New York

Sherrie Levine And Joost Van Oss

For all its theoretical sophistication and high-wire cerebral balancing acts, Sherrie Levine’s art has often fused a sense of mourning with a sense of humor. Duplicating classic works of “heroic” modernism, sometimes more or less exactly (as in her 1981 photographic series “After Walker Evans”), sometimes shifting them into another medium or turning the elements of a two-dimensional image into sculpture, she can leave you with the sense that doors are closing, options are narrowing, and the only way left to be original is to carve tombstones for the past. On a different day, though, or perhaps for a different viewer, her work may strike a note of gleeful mischief. Making free with existing artworks, taking the toys from the boys, Levine creates space for herself and opens up possibilities.

This exhibition, a collaboration between Levine and the Dutch artist Joost van Oss (who has exhibited in New York only once before, a decade ago), was based on the De Stijl architect Gerrit Rietveld’s Berlin Chair and Divan Table, both designed in 1923. Those canonical works were made from panels and posts of painted wood, set in asymmetrical but balanced compositions related conceptually to the rectangular arrangements of Piet Mondrian’s paintings. Translating these forms into thick slabs of rolled steel, Levine and van Oss skipped the paint, opting for rich but forbidding surfaces of gray-to-black metal. They next arranged twenty-four chairs and twenty-four tables in two neat side-by-side grids, a move that both respected and denied Rietveld’s principle of asymmetry: In a lopsided presentation, each half was uniform. This also amplified the work’s somber effect, for geometric repetitions and restatements are already built into Rietveld’s designs, and in bare steel their multiplication is dizzying and even subtly threatening.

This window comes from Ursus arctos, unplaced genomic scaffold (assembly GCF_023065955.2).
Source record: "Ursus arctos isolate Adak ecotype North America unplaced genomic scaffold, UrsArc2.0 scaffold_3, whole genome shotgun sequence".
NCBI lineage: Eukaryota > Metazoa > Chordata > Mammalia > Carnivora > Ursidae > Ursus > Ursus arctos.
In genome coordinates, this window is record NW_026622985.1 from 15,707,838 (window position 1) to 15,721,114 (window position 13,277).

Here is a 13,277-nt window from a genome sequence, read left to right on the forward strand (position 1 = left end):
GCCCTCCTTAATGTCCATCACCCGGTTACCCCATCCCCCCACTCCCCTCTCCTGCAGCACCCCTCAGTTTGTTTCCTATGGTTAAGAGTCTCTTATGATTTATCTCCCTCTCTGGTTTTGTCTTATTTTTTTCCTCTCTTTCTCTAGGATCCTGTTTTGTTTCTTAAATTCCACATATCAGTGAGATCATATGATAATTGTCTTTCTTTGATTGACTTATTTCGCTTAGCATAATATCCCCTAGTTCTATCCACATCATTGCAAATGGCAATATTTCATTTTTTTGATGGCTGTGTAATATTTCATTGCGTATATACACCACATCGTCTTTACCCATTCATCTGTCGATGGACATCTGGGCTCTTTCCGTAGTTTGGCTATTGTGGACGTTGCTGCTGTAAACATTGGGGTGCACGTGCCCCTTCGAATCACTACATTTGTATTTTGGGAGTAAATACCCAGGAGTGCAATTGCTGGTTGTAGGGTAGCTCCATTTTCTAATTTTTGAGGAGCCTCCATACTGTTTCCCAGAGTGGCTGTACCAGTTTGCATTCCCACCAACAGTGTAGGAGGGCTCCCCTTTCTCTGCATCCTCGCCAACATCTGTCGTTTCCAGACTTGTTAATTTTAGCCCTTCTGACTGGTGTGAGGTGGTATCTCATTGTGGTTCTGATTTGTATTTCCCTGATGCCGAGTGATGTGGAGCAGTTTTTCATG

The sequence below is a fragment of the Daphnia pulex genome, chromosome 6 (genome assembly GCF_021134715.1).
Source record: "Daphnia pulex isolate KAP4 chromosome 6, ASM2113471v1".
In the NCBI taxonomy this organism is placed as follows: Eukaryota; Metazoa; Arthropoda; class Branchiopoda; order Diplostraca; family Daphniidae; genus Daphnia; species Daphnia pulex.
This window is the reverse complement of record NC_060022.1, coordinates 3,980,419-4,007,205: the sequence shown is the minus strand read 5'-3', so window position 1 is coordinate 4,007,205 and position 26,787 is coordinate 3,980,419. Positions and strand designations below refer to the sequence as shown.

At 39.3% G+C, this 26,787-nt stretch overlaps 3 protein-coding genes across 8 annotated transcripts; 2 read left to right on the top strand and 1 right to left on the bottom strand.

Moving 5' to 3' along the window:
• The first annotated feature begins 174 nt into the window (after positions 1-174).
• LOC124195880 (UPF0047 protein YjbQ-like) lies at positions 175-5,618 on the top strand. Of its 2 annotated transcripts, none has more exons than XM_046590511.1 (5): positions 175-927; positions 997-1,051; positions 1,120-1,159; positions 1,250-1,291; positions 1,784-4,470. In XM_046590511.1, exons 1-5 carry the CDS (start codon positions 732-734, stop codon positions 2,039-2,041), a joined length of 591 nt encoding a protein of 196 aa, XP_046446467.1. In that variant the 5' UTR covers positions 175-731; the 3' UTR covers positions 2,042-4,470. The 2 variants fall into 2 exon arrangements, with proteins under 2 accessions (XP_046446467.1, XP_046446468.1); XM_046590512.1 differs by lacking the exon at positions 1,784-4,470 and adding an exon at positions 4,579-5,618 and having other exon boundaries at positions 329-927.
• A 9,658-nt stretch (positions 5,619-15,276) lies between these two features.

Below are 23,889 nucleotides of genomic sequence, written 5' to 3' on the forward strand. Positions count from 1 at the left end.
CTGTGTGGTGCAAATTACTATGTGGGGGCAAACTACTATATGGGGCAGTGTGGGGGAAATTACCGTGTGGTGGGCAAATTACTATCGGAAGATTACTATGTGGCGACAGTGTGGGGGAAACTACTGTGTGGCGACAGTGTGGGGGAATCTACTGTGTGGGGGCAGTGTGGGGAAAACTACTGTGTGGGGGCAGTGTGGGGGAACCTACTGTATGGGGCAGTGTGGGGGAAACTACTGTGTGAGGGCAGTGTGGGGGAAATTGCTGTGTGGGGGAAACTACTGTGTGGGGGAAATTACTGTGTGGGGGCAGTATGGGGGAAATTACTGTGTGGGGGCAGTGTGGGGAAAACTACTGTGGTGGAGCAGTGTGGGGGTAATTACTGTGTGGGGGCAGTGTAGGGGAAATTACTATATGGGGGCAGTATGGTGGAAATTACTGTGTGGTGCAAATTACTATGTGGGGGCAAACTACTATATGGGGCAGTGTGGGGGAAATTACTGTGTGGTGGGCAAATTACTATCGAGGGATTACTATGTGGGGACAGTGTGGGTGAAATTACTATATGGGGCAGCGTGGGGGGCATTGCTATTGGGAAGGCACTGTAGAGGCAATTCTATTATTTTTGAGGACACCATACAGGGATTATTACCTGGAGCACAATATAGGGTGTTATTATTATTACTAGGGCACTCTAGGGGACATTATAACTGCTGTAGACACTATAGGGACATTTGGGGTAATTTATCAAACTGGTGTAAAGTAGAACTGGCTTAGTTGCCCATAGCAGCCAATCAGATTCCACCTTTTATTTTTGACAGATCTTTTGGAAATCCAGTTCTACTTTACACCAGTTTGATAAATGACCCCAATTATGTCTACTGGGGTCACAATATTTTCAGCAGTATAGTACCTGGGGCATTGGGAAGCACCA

Yet there was an exhilarating quality to the exhibition: Its severe austerity was almost shocking and could make you laugh, like diving into cold water. Contributing to the effect was the artists’ eye for this particular space—for the ranks already implied there by rafters and floor and for the natural light from the high skylights, which gave the steel a cold lusciousness. Seeing the work here also evoked memories of this gallery’s association with Minimalism—as if the planes of Rietveld’s chair and table were raised and upended versions of a Carl Andre metal floor piece. From there, the viewer was off on an indefinitely extensible round of associative thought.

The grid, for example, is a strategy in modern art well beyond Minimalism, and also in architecture, yet here it seemed to declare a no-go zone. This was furniture you might not want to touch, let alone sit in: metallic where Rietveld’s was motley, rigid where his had give, and not just rigid but loudly so. It had the look of machinery, or of a formation of military vehicles. At the same time, each object was modest in size, and there was something here of the schoolroom, with its grid of little desks. Was this to suggest the onward march of the armies and students of modernism? Or else its end. If Rietveld applied the aesthetic ideas of high modernism to the world of function and use, Levine and van Oss effected a translation in reverse—making furniture with the allure of weaponry, or of art.

David Frankel